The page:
From: Boston 1775 on 6 Oct 2019

“Copies of which are lately come over here”

On 20 Jan 1769, William Bollan, the Massachusetts Council’s agent—i.e., lobbyist—in London, sent urgent copies of seven letters to the senior member of the Council, Samuel Danforth. Six of those letters were from Gov. Francis Bernard...
From: Boston 1775 on 1 Oct 2019

“He wanted a free conversation with us”

After his fight with James Otis, Jr., became a big deal, Customs Commissioner John Robinson published his version of what had led up to it. That account was dated 7 Sept 1769 and appeared in Green and Russell’s Boston Post-Boy four days later. According...
From: Boston 1775 on 30 Sep 2019

James Otis and John Robinson

Before the month ends, I must address the sestercentennial of a significant moment in Revolutionary politics. Digging into Harvard students’ misbehavior in a Cambridge tavern, fun as that was, put off the important task of examining top officeholders’...
From: Boston 1775 on 29 Sep 2019

“A weekly and brilliant assembly at Concert Hall”?

It was no coincidence that James Joan moved from Halifax to Boston in October 1768, just as the 14th and 29th Regiments made the same journey. In fact, the same sloop that brought Joan and his family, Nehemiah Soanes’s Ranger, might well have carried...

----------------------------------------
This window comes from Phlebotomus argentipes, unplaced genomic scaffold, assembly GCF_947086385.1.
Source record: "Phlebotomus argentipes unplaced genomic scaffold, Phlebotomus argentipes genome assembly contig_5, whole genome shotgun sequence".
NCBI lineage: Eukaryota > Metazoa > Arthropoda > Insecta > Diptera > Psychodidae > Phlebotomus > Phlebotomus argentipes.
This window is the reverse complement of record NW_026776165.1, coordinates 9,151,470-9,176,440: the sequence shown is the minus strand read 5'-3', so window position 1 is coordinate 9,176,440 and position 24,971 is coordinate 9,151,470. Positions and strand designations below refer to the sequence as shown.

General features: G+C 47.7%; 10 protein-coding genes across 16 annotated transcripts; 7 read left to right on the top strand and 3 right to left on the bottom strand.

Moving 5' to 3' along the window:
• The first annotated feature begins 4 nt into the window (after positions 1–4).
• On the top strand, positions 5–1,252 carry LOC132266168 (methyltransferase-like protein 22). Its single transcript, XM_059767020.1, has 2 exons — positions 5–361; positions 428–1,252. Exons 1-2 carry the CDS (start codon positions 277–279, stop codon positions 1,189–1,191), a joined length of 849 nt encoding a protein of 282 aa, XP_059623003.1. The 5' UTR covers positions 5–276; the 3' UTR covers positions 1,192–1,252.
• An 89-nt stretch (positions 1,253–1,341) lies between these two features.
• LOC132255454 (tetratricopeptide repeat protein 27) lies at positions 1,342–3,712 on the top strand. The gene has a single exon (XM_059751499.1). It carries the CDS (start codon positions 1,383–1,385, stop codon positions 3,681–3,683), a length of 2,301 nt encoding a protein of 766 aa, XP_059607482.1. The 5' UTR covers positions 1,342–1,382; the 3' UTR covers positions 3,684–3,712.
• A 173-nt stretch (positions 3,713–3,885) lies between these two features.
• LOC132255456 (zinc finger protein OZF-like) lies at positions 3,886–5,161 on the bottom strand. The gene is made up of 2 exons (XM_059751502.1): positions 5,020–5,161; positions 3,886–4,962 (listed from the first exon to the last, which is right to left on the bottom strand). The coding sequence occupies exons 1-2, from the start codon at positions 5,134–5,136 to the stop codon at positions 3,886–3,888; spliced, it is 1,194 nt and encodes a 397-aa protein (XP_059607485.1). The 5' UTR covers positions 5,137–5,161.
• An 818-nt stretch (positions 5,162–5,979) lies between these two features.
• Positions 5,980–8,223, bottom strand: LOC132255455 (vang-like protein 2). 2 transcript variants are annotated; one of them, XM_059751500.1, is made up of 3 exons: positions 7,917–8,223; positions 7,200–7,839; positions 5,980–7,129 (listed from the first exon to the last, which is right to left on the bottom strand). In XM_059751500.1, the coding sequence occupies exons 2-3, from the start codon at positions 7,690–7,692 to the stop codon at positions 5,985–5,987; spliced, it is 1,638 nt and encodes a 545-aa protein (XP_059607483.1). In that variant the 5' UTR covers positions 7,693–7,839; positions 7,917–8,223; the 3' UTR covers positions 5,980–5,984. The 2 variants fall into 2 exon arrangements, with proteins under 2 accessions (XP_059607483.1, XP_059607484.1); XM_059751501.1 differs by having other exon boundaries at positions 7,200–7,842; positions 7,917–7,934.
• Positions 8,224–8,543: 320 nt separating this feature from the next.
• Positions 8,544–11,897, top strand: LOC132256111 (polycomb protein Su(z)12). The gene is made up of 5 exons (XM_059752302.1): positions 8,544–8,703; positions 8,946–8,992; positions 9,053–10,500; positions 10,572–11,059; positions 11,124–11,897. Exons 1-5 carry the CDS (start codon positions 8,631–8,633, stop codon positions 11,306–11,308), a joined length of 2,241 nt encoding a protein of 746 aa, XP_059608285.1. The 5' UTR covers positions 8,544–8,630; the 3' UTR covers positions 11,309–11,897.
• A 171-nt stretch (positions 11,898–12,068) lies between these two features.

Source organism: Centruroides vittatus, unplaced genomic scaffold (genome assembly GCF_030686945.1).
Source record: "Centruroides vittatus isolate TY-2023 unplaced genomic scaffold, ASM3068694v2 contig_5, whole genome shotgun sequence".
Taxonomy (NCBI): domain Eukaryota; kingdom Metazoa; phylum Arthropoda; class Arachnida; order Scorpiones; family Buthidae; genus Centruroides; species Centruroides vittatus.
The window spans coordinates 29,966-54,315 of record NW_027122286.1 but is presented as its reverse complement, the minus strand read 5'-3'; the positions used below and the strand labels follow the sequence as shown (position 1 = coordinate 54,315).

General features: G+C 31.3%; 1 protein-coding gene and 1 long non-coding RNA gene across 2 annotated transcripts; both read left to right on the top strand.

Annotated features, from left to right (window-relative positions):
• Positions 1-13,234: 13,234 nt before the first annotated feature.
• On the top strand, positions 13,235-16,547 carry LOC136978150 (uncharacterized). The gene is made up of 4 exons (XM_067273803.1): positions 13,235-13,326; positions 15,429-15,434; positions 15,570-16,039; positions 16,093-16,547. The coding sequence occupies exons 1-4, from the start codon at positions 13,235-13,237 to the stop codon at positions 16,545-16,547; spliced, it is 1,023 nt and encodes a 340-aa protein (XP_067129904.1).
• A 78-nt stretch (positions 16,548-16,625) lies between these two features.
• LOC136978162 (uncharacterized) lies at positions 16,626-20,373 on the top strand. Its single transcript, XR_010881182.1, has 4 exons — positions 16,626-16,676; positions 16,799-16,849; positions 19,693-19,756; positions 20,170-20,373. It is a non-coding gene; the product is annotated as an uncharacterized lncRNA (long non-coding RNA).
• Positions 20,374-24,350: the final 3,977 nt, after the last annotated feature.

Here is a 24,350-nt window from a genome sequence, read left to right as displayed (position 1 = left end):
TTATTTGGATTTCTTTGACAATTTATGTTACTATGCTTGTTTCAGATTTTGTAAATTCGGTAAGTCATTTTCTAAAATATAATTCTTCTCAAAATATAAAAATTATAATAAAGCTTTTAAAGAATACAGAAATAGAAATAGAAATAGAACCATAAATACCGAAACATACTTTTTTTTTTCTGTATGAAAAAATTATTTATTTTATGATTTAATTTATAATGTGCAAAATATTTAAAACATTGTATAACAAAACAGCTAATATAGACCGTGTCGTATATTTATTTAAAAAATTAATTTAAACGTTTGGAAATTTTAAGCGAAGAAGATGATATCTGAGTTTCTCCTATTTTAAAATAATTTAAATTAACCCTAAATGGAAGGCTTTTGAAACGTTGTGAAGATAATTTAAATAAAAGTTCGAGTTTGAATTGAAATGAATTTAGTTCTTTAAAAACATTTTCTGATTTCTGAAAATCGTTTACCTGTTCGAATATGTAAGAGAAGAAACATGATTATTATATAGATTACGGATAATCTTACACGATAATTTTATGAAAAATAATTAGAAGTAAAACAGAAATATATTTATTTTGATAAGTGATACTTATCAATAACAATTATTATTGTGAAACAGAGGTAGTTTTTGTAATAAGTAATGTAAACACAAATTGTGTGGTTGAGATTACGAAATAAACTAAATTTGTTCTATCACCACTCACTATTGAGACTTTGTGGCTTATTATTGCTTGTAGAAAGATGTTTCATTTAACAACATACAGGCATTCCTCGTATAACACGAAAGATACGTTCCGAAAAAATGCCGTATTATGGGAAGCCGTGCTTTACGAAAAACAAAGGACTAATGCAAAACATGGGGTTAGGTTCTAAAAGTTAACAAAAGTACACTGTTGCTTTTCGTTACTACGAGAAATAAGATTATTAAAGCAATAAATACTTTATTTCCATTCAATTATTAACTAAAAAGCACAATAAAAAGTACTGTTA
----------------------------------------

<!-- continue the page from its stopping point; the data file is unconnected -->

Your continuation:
From: Boston 1775 on 18 Feb 2019

Samuel Adams’s Christmas Spirit in 1768

Two hundred fifty years ago today, 25 Dec 1768, was a Sunday. As a good late Puritan, Samuel Adams no doubt went to his regular meetinghouse and didn’t celebrate Christmas. However, we know from John Adams’s diary entry for 3 Sept 1769 that...
From: Boston 1775 on 25 Dec 2018

“A Monument over the grave of young SEIDER”?

On 5 Mar 1770, the Boston Gazette reported on the grand funeral for little Christopher Seider, shot by Ebenezer Richardson on 22 February, and added:We can assure the Publick, that a Monument will be erected over the Grave of young Snider, with an Inscription,...
From: Boston 1775 on 12 Oct 2017

The Downfall of James Otis

Earlier this month the Smithsonian magazine website shared Erick Trickey’s article on James Otis, Jr.—“Why the Colonies’ Most Galvanizing Patriot Never Became a Founding Father.”In the 1760s, only Patrick Henry and John Dickinson...
From: Boston 1775 on 25 May 2017

“Now the war has begun and no one knows when it will end.”

When we left the nonagenarian Amos Baker of Lincoln yesterday, he had just described how the commanders of the Middlesex County militiamen massed above the North Bridge in Concord agreed to march toward the British regulars holding that position. Baker...
From: Boston 1775 on 18 Apr 2016

October Martyrs: Blessed John Robinson

According to this blog, Blessed John Robinson was an older man: BORN at Fernsby, Yorkshire, he lived for some time in the world in the married state, but on becoming a widower he went over to Rheims, was ordained, and sent on the Mission. He...

“They soon returned to the Charge with redoubled Fury”

Yesterday I quoted the 2 Sept 1765 Newport Mercury’s description of the Rhode Island capital’s anti-Stamp Act protest on 27 August. Locals hung up effigies of stamp agent Augustus Johnston and supporters Martin Howard, Jr. (shown here), and...
From: Boston 1775 on 30 Aug 2015